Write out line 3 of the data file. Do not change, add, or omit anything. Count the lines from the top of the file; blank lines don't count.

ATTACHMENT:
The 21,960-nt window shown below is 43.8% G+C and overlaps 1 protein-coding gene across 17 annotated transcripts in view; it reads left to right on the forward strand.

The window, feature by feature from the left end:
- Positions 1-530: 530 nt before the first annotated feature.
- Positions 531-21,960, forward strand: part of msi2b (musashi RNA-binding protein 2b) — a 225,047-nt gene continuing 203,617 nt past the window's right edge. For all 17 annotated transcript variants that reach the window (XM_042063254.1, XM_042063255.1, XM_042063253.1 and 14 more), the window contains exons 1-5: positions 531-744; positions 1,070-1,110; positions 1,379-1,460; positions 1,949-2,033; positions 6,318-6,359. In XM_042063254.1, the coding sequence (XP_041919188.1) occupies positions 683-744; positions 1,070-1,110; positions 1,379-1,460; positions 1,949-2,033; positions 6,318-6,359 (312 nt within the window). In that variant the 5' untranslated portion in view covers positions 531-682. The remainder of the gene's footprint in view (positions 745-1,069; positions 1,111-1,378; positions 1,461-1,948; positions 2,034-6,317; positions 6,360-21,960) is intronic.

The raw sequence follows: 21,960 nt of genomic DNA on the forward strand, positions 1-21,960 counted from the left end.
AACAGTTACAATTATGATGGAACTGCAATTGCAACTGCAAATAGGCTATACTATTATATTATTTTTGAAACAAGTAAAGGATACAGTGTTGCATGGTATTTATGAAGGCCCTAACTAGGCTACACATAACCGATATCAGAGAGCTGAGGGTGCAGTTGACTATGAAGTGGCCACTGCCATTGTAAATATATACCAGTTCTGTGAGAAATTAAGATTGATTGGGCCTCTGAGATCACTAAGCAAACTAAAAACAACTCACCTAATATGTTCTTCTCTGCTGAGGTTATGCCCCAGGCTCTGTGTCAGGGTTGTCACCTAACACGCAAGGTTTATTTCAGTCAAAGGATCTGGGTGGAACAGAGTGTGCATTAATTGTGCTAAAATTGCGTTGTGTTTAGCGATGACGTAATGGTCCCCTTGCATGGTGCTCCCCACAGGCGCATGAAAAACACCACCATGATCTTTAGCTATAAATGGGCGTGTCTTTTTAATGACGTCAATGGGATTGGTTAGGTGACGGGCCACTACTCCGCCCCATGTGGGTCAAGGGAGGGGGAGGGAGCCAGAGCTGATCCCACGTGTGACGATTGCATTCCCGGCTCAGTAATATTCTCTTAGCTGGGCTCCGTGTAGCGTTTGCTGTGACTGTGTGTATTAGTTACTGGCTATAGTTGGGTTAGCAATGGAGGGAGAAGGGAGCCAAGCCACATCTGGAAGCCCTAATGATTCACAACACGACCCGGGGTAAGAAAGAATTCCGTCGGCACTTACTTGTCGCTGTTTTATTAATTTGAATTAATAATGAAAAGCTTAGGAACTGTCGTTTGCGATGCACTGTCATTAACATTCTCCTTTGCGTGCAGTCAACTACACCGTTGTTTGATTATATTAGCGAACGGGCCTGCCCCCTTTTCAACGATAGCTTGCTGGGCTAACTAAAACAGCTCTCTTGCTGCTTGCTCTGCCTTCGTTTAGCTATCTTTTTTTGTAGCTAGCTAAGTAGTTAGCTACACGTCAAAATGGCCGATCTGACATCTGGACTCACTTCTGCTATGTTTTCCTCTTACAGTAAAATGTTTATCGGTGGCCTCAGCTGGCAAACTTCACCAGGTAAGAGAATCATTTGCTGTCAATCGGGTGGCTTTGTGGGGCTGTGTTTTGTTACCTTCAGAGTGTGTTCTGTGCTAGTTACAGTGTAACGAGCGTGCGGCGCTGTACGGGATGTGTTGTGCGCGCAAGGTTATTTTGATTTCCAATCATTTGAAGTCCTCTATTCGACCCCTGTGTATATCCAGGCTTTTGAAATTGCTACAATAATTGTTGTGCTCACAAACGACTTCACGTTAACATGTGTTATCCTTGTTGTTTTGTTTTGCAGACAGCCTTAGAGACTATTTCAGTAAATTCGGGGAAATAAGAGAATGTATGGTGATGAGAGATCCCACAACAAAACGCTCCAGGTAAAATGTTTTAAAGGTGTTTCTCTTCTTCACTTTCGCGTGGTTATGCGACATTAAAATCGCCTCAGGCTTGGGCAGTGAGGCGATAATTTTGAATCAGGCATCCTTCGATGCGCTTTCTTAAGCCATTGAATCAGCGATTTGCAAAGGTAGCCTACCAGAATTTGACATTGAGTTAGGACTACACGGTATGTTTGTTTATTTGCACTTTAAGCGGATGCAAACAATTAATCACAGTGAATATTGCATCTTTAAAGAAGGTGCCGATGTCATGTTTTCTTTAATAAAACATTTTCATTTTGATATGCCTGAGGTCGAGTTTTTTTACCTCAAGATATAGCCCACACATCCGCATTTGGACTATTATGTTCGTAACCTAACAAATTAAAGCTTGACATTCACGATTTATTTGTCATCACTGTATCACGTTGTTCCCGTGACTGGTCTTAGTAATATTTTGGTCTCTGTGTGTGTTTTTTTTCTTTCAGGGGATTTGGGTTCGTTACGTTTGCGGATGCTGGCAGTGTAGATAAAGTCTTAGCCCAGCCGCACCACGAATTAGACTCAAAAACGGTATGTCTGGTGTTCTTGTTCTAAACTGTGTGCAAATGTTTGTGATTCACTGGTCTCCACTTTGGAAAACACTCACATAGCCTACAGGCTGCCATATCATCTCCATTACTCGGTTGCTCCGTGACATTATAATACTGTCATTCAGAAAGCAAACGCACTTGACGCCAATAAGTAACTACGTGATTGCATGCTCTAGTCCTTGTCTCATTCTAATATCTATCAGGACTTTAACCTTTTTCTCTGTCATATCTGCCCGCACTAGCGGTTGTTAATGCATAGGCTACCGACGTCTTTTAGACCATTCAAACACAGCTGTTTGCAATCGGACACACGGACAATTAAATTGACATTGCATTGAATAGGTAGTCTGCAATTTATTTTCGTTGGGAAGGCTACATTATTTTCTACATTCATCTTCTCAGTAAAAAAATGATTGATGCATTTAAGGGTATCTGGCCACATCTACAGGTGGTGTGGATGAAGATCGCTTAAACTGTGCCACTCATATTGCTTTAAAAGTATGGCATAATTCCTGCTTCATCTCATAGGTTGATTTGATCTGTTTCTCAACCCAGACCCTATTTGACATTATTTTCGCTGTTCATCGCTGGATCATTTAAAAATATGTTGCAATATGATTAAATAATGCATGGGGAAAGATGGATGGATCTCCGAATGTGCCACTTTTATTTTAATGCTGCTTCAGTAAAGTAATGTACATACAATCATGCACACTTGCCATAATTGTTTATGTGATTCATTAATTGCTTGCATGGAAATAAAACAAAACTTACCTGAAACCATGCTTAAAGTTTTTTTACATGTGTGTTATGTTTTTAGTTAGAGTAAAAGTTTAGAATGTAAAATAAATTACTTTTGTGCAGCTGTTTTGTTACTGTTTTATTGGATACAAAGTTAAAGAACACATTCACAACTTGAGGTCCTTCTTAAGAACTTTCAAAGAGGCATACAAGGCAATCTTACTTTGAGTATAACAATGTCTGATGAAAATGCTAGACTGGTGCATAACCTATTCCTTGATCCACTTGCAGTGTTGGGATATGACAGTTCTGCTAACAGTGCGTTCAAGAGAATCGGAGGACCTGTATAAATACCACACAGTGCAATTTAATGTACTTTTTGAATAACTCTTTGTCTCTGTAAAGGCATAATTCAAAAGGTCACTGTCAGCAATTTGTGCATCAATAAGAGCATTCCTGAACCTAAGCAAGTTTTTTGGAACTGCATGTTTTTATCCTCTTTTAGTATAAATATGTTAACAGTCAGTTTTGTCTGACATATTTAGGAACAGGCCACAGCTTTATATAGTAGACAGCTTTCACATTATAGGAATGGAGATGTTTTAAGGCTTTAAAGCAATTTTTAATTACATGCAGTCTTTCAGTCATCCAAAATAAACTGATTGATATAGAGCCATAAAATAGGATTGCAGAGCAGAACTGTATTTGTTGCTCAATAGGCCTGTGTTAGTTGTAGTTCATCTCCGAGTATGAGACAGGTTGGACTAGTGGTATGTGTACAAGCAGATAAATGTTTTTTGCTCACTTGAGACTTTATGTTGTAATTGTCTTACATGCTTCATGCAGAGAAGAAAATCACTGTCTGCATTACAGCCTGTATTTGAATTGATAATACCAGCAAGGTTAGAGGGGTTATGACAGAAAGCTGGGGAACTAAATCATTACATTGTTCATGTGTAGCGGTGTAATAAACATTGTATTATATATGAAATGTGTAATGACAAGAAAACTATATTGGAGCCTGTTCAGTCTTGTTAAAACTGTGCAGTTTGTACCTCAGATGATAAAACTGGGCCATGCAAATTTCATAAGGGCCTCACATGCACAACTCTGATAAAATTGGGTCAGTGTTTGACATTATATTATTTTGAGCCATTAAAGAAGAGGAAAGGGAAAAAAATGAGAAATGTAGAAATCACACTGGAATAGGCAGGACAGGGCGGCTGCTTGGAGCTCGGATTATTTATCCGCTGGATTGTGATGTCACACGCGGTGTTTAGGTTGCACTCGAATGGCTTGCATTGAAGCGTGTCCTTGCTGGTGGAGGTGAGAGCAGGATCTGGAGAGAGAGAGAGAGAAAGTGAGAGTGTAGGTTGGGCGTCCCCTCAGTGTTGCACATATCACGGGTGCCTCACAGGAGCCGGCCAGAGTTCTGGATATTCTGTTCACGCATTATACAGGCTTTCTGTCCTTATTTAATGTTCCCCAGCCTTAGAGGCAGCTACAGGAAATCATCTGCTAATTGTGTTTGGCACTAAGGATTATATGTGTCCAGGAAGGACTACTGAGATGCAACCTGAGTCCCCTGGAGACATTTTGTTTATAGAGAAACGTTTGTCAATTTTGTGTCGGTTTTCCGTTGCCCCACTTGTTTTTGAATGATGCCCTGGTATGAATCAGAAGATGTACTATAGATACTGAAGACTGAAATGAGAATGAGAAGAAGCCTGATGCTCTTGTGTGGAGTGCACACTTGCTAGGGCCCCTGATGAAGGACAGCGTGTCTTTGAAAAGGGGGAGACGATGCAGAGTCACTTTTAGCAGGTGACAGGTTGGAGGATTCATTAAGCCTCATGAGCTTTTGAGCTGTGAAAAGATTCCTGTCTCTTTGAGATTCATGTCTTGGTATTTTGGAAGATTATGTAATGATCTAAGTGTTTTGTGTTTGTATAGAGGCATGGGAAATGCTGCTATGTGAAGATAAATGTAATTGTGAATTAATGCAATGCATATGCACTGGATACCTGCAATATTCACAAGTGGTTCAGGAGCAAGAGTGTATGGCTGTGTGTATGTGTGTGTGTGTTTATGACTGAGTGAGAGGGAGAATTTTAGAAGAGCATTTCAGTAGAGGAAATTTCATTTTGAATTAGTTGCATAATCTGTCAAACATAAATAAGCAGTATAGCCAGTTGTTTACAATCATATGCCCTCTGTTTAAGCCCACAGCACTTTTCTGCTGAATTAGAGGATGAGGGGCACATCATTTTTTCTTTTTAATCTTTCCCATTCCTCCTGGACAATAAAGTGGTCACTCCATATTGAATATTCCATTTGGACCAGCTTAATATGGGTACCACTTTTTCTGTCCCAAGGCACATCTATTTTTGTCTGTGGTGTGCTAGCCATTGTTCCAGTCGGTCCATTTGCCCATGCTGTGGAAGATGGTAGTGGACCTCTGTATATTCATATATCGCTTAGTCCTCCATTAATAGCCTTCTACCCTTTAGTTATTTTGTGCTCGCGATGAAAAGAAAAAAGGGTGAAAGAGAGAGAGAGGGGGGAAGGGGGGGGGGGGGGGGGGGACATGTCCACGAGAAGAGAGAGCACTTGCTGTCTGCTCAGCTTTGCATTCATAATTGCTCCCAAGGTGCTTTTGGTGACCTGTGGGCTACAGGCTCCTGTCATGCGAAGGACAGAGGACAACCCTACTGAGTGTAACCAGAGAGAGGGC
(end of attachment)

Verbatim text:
- Positions 1-530: 530 nt before the first annotated feature.